November

Angel Torres: Militant seaman, 1929-2003

Angel Rene Torres, a lifelong fighter for democratic, member-controlled unions, died in September. Torres was a Puerto Rican who born in New York. While only in his teens, Torres shipped out as an able-bodied seaman. He joined the National Maritime Union where he fought for seaman’s unity. He fought against racism on U.S. merchant vessels and for the 40-hour workweek.

Toronto Film Festival 2003: Documentaries show glimpse of real life

Documentaries always provide a rich fertile ground for progressive ideas and those selected for this year’s Toronto International Film Festival’s Real to Reel Program are no exception. Outstanding titles include “The Corporation,” an impressive Canadian examination of the institution that’s taking over the world. “The Revolution Will Not Be Televised” is a “you are there” filming of the actual Venezuelan military coup and the kidnapping of President Hugo Chavez. This nail-biter offers the closest feeling most people will ever get to being part of a major historical event.

Book review: Maybe Caesar wasnt such a bad guy, after all

Karl Marx observed that “The history of hitherto existing society is the history of class struggles.” Michael Parenti’s “The Assassination of Julius Caesar” is a unique look at how Marx’s observation played out in ancient Rome during the last century of the Roman Republic.

School lunches use kids as guinea pigs

As obesity statistics continue to soar for U.S. children, schools across the country are examining their lunch menus with a critical eye. Large school districts like New York City and Los Angeles have banned soda in an effort to curb calories, and the state of Texas has banned junk food. But reducing calories and sugar shouldn’t be parents’ only concern.

Institutional racism still going strong

Coming on the heels of statistics showing vast disparities between the educational outcomes of African Americans, Latinos, Asian Americans, Native Americans and whites, a new, comprehensive report shows how far we have to go in Chicago before institutional racism is a thing of the past.

Sticky situation in Miami

The alert public authorities in Miami are to be commended for discovering a new terrorist threat, a new fundamental attack on the safety of all Americans. A threat to our way of life, a threat to our economic security, a threat to public order. A threat so dangerous that it must be immediately stopped by a hastily passed public ordinance.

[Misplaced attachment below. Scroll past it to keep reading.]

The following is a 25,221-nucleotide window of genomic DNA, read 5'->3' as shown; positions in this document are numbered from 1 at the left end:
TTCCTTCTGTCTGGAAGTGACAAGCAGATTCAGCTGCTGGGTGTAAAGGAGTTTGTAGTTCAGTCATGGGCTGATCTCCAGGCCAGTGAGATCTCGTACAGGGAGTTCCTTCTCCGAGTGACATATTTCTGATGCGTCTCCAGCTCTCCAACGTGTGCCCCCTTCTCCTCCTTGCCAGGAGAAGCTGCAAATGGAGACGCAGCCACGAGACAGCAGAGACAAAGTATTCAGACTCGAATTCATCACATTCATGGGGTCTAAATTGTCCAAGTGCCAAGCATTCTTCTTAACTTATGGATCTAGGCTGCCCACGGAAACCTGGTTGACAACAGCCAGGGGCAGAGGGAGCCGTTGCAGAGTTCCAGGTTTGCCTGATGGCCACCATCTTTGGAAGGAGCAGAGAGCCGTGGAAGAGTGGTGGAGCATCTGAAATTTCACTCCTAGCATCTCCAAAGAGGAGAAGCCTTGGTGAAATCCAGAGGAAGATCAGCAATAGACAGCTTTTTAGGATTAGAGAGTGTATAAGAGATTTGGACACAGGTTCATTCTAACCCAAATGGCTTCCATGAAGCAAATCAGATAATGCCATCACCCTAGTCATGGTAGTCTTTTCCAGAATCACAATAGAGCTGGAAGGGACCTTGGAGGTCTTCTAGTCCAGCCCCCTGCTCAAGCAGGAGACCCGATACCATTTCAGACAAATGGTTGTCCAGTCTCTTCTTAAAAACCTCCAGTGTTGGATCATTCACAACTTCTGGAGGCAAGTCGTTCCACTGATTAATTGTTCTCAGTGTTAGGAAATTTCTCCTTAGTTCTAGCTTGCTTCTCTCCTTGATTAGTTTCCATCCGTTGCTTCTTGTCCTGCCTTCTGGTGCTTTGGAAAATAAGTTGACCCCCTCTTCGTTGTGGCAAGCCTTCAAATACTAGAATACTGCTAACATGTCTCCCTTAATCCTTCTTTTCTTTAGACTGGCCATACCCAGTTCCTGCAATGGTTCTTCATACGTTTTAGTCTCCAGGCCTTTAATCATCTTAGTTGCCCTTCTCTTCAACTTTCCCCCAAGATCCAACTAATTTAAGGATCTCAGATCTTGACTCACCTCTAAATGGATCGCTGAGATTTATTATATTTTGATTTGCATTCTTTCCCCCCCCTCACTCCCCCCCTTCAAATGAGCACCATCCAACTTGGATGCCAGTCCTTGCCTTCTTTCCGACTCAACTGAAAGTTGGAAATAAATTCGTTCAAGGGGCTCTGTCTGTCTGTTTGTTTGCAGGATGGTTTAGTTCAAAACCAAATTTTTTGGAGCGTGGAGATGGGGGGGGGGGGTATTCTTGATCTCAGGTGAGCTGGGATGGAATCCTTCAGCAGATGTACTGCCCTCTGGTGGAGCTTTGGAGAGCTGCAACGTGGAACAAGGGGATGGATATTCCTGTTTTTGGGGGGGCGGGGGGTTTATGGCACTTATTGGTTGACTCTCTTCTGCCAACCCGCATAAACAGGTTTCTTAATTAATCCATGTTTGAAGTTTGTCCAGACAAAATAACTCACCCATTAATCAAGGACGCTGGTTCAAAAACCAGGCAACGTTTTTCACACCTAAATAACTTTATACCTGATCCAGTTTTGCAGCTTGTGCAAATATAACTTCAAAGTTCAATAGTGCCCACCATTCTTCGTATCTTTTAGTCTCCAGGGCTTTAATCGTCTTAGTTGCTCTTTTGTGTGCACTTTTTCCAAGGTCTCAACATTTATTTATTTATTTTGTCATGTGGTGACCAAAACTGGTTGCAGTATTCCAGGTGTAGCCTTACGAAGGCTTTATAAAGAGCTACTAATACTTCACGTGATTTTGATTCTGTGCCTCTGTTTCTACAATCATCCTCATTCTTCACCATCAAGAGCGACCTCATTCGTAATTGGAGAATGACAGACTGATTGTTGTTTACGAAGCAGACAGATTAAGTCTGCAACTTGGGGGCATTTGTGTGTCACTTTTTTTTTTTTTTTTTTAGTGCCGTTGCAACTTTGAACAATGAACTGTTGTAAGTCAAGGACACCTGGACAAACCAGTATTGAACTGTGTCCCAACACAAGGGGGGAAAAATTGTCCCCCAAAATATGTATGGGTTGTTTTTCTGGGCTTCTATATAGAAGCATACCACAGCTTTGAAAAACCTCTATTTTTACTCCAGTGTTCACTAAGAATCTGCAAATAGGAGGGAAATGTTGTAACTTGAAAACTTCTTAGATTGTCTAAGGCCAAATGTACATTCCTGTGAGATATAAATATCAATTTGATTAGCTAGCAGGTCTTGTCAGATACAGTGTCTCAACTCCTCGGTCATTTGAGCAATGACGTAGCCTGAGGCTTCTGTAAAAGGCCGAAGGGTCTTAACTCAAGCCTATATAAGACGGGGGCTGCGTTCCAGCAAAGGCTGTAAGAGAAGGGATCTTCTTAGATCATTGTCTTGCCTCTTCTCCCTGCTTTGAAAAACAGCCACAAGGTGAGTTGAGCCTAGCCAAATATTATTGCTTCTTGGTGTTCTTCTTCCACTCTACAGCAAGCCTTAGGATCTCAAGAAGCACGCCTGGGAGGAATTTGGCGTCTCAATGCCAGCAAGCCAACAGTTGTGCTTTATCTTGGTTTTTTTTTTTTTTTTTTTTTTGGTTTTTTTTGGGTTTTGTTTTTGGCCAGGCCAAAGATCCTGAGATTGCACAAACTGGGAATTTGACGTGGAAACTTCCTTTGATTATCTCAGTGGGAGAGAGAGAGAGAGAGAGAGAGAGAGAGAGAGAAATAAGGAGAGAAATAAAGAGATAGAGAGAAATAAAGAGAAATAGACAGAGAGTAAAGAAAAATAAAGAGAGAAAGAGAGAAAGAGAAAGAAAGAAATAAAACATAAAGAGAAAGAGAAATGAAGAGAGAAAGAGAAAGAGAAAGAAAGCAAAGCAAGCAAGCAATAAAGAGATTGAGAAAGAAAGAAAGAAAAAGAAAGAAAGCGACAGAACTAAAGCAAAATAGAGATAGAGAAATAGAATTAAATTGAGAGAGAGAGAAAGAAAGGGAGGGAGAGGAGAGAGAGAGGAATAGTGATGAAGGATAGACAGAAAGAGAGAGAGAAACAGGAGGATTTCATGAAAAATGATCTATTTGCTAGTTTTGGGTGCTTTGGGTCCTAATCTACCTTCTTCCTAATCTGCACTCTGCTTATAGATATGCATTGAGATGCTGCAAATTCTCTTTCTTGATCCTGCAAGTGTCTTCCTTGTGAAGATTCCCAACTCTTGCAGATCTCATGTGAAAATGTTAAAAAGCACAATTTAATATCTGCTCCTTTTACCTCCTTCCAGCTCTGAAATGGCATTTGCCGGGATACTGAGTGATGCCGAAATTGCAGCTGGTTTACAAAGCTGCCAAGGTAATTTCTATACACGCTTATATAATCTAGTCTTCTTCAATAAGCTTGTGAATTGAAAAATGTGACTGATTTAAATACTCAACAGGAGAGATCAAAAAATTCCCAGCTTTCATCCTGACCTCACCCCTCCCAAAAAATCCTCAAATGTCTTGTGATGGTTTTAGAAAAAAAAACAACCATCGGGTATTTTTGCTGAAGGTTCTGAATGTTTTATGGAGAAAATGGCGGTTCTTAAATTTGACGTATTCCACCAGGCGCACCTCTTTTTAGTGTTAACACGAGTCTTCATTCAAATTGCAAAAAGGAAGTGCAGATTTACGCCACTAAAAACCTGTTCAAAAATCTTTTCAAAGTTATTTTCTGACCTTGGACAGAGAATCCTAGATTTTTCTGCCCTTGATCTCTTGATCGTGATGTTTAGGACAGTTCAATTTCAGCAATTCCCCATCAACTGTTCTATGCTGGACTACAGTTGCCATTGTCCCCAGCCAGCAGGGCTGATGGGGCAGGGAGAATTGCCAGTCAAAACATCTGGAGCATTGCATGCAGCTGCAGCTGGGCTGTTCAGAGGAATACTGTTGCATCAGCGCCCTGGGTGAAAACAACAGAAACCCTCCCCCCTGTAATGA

The real heroism of Pfc. Jessica Lynch

Watching Diane Sawyer’s interview with former Pfc. Jessica Lynch on ABC’s “Primetime,” it was easy to see why the young soldier is a hero to the people of her hometown, Palestine, W.Va., and the rest of the Mountaineer State.

Its a hit to left-center field!

“Press Box Red” tells the story of Lester Rodney, sports editor of the Daily Worker, in developing and leading the campaign to break the color line in American sports. The book offers us insight into the history of our country, the Communist Party USA, and our national pastime.

HealthSouth fraud impacts millions

You may have already heard a lot about Mr. Richard Scrushy, the founder and former CEO of HealthSouth Corp. Scrushy was indicted on 85 criminal counts alleging that he was the mastermind of an enormous corporate fraud involving money laundering, conspiracy, and securities fraud, that allowed him to pocket more than a quarter-billion dollars. The government wants him to fork over $279 million worth of his own personal assets, including a 92-foot yacht; a Rolls Royce Corniche and a Lamborghini; a nearly 22-carat diamond and platinum ring; aircraft; and paintings by Picasso, Chagall, Renoir and Miro.

Whatever it takes!

An unprecedented turnaround took place during contract negotiations between the 33,000 Chicago Teachers Union members and the Chicago Board of Education. Both the union’s governing body, the House of Delegates, and the rank and file members voted no to the first contract proposal recommended by newly-elected President Deborah Lynch on Oct. 16. The major sticking points were the length of the proposed contract – five years – health care costs, school day extension partially offset by a shorter school year and lack of improvement in working conditions.

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